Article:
What’s cold is hot again! Here’s how one facility answered all the questions and implemented trauma whole blood in 2018.
Not So Simple
LTOWB (some call it “trauma whole blood” though its use is not necessarily limited to trauma) is a product that comes with lots of choices and complexities from the time of donation all the way to and beyond the time of transfusion. It’s really not as simple as just saying, “hey, we collect whole blood; here you go!” All kinds of questions arise throughout the process, including (to name a few):
- What titer is “low-titer?”
- Should we use a 21 day or 35 day product?
- Do we use O pos RBCs, O neg, or both?
- Should we leukoreduce?
- What about CMV testing?
- How many units should our trauma patients receive?
- Should we give LTOWB to non-trauma patients?
This Facility Did It!
David Oh (Chief Medical Officer at Hoxworth Blood Center) and Mike Goodman (trauma surgeon at University of Cincinnati) led the charge to implement trauma whole blood at their facility in 2018. They are here to share insights, lessons learned, and practical tips.
This interview is not meant to be a recipe or a mandate! Every facility will have to make their own choices, starting with the most important one: Whether or not to even implement trauma whole blood! What David and Mike did may not be the right answer for your facility, so please don’t interpret this interview as a step-by-step guide. It’s simply a demonstration of what one facility did to successfully implement this product, and what they learned while doing so.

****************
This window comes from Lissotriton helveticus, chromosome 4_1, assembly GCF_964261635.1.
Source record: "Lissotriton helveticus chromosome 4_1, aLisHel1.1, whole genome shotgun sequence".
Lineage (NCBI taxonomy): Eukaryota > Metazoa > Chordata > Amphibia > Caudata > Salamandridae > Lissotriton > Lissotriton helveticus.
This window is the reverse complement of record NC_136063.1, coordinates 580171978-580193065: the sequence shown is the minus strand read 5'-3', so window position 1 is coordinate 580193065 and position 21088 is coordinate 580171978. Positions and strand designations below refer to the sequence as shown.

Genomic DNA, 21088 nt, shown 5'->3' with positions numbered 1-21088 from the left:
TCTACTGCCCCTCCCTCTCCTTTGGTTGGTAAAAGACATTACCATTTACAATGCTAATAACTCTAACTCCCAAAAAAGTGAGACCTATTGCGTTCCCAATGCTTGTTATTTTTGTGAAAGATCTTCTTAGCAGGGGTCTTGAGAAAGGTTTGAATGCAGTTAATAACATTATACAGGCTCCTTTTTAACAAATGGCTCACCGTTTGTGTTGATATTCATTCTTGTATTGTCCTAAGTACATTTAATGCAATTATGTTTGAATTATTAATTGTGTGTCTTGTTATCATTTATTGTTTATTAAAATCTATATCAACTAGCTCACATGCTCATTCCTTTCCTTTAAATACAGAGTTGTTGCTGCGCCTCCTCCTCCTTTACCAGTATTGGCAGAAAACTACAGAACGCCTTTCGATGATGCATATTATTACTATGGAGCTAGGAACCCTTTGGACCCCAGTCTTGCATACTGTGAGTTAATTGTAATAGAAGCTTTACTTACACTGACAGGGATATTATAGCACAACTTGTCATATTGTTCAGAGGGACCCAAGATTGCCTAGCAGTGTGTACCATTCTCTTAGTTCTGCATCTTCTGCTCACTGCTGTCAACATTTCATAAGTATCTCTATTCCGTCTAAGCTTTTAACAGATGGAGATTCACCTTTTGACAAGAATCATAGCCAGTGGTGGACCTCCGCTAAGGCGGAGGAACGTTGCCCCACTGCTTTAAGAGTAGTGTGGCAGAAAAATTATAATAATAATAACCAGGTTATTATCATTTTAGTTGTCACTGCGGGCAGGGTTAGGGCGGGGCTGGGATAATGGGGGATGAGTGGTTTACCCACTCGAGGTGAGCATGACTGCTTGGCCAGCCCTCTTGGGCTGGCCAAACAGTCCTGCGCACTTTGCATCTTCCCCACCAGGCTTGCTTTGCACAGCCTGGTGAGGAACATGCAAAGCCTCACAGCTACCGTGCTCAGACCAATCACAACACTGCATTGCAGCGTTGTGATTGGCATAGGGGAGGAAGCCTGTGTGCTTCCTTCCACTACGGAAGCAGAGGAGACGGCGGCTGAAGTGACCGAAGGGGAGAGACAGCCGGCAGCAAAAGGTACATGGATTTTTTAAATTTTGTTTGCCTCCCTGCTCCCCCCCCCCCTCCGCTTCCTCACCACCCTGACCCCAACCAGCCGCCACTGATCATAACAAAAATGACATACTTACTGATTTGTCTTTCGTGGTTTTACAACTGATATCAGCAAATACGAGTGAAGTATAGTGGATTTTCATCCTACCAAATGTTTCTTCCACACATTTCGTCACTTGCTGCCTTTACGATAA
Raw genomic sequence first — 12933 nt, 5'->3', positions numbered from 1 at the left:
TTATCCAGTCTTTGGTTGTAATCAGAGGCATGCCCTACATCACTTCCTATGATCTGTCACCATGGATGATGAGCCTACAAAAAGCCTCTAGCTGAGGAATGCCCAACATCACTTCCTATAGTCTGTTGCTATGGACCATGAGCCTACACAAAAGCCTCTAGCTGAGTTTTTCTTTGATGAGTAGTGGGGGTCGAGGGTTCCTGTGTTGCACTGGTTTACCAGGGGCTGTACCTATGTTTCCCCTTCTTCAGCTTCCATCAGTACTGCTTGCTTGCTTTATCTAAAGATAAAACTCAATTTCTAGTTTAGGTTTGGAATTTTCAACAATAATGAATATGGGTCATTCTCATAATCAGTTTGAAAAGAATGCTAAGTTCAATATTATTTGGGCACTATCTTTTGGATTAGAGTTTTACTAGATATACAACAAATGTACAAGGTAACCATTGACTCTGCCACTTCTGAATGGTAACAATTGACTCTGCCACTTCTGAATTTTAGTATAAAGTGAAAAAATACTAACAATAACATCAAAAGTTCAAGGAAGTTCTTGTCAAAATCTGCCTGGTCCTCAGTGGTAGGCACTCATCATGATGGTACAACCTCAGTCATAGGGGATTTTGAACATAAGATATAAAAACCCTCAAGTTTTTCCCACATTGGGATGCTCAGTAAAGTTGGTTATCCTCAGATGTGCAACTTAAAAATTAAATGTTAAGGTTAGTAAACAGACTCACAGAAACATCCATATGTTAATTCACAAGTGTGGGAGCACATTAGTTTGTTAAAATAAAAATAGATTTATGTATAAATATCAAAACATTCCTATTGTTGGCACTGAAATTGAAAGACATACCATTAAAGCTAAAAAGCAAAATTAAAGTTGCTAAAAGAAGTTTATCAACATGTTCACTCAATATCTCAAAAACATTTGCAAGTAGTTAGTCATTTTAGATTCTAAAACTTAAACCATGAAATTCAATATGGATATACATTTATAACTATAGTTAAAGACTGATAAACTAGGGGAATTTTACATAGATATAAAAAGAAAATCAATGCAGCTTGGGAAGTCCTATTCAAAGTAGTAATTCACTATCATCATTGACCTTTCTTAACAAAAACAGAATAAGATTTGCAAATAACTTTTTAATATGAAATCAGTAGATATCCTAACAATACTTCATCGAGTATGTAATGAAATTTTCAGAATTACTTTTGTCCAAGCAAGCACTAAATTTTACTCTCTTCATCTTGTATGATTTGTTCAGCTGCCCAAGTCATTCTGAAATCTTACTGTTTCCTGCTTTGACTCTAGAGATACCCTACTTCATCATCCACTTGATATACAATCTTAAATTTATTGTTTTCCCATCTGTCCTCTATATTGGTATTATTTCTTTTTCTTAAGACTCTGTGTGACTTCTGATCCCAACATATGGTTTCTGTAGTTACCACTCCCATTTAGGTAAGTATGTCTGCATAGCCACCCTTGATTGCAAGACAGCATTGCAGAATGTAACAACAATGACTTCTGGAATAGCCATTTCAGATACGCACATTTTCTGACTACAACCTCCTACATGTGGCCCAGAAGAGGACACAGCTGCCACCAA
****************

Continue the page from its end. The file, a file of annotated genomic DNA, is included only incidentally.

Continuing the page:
About My Guests:
Dr. Mike Goodman trained in general surgery at the University of Cincinnati. After a fellowship in surgical critical care at the University of Texas Health Science Center at Houston, he returned back to the University of Cincinnati, where he now serves as an Associate Professor in general surgery, trauma and surgical critical care. This position has allowed Mike to continue basic and clinical research, focusing on the relationship of coagulation to post-traumatic inflammation, especially in the setting of traumatic brain injury. Clinically, he serves as the Chair of the Transfusion Safety Committee and focuses his clinical research on the appropriate resuscitation and care of the injured patient.
Dr. David Oh is the Chief Medical Officer of Hoxworth Blood Center, where he has worked since 2017 after 13 years in California, first at the San Diego Blood Bank, followed by the Stanford Blood Center. David trained in pathology at the Cleveland Clinic, and in Blood Banking/Transfusion Medicine at the BloodCenter of Wisconsin. David has served in numerous leadership roles in the California Blood Bank Society as well as Blood Centers of America and America’s Blood Centers.
DISCLAIMER: The opinions expressed on this episode are those of my guest and I alone, and do not reflect those of the organizations with which either of us is affiliated. Neither my guests nor I have any relevant financial disclosures.